New York, NY — After five days and eight sessions, Sotheby’s annual Americana Week sales concluded on Sunday with a total of $13.9 million and nearly 1,000 lots sold across two auctions. The week kicked off with the sale of Important Printed and Manuscript Americana, including Cartography, which was led by The Declaration of Independence printed by E. Russell that sold for $1.2 million. The Important Americana sale achieved $9.6 million and saw strong results across a diverse group of works, including American furniture, silver, and ceramics.
Erik Gronning, Head of Sotheby’s Americana Department, remarked: “We are very pleased with the results from last week’s auctions, which demonstrated wonderful depth across a number of categories, with a particular emphasis on Pilgrim century, William & Mary and Classical furniture. In addition, we saw a strong appetite among collectors for exceptional objects emerging from distinguished private collections, as illustrated by results for the collection of Patricia M. Sax, the estates of Price and Isobel H. Glover and property from the Dudley and Constance Godfrey Foundation.”
The sale of Fine Printed and Manuscript Americana, Including Cartography on 17 January was led by a magnificent printing of The Declaration of Independence by E. Russell which sold for $1.2 million. Beautifully preserved and appearing at auction for the first time, this broadside is the authorized printing for Massachusetts - a colony central to America’s struggle for independence from Great Britain. Of the Ezekiel Russell broadside copies, three are in private collections while others are in institutions including the Boston Public Library, Harvard Library, Peabody Essex Museum and American Antiquarian Society.
An Important Federal Highly Inlaid Cherrywood and Mahogany Tall Case Clock, by Nathan Lumbard circa 1800, topped the Important Americana sale when it sold for $471,000 to the Museum of Fine Arts, Boston. Emerging from the collection of Anne H. and Frederick Vogel III, the tall-case clock is an icon of rural New England craftsmanship in the Federal style and is the most extravagant of a group of clocks attributed to Lumbard - a cabinetmaker working in the Sturbridge and Sutton areas of Massachusetts. Lumbard's distinctive and unique inlay reveals his great skill and creative craftsmanship. The wild and whimsical decorative motifs include an anthropomorphized sun, swirling oval paterae with alternating dark and light rays, an eagle surmounted by an arch of stars (perhaps alluding to the recently adopted Great Seal of the United States), and a double-headed eagle clutching a shield on the base. Thanks to strong donor support, this masterpiece will be the first example of Lumbard's work to enter the MFA collection.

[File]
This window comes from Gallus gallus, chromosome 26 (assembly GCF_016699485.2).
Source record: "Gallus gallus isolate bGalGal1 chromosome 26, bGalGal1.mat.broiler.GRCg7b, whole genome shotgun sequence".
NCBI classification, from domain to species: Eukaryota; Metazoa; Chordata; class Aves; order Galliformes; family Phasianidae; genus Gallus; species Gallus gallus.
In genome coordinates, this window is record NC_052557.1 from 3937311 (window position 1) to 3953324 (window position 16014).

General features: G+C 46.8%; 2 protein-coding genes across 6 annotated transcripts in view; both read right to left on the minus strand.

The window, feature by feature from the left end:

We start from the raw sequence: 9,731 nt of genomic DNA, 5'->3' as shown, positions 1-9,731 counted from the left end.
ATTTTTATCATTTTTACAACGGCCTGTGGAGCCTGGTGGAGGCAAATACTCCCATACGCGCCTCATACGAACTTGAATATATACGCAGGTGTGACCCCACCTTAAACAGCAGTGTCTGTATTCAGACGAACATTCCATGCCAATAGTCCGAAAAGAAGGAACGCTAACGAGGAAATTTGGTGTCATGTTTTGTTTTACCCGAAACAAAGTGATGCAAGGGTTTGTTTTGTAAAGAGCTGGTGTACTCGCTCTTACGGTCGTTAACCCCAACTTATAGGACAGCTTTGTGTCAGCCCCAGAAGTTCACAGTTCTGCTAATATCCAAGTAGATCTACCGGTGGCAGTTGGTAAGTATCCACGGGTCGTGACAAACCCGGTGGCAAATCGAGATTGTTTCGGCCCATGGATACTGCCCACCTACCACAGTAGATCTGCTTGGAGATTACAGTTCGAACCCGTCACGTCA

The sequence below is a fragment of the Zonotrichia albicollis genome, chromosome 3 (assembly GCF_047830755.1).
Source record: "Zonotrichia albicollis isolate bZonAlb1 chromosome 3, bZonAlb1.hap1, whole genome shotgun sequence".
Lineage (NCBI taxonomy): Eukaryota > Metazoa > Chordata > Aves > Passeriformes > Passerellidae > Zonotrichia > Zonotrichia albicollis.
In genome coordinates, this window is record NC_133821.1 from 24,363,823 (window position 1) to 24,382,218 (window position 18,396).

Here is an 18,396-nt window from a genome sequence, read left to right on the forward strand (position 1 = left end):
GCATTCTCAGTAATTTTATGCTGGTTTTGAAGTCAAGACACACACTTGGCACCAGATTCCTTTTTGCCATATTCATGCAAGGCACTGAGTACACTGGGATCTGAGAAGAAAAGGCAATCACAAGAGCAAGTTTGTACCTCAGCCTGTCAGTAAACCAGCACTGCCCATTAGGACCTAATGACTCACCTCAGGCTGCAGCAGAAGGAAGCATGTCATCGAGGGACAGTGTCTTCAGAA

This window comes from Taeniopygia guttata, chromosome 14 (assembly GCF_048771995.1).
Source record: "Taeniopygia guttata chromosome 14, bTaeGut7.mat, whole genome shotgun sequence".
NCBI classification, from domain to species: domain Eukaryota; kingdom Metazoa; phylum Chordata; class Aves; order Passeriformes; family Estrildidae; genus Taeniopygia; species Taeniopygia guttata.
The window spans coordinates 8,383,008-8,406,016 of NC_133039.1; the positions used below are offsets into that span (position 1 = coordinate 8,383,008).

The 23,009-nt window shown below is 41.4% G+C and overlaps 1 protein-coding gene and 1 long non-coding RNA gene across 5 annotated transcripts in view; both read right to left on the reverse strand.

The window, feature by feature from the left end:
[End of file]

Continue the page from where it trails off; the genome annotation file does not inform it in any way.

One of the earliest and most important Wainscot chairs ever to appear at auction highlighted an exceptional group of pilgrim era furniture, selling for $375,000. The Important Mansfield-Merriam Family Wainscot Armchair circa 1640-1660 was likely owned by one of the first settlers of New Haven, Connecticut, Richard Mansfield, and has since descended through his family and the Merriam family of Meriden for over 365 years. Twenty-one other extant Wainscot chairs are included in public collections, but only two remain in private collections. The last time a chair of similar quality appeared at auction was in 1995, and it has remained the collection of the Metropolitan Museum of Art ever since.
An American silver and copper "Indian" punch bowl and ladle created circa 1900-15 and attributed to metal molder and finisher Joseph Heinrich led the sale’s silver offerings when it fetched $312,500 -far surpassing its pre-sale high estimate of $175,000. Heinrich’s punch bowls featuring Indian heads and arrowheads are some of the best examples of the uniquely-American aesthetic that became popular during the 1876 Philadelphia Centennial. Many industries during this time produced objects that celebrated North American flora and fauna, as well as Native American imagery which lasted through the early 20th century.
The exceptional ceramics on offer were led by Two Rare Chinese Export Figures of a Horse, each of which achieved $150,000 (estimates $20/30,000, respectively). Exhibiting a major genre in Chinese art, the present examples of horse portraiture adhere closely to the style of Giuseppe Castiglione (Lang Shi Ning) - an Italian Jesuit missionary who travelled to China in 1715 and later became the most well-known and prolific of European painters working at the Qing court. Known for his ability to combine European techniques and Chinese themes, Castiglione’s works have had a clear influence on the present figures. Likely included in a small group of works, the present two figures are among five extant examples. Of the other three works, one can be found in a private American collection and the other two are in the collection of the Victoria and Albert Museum, London.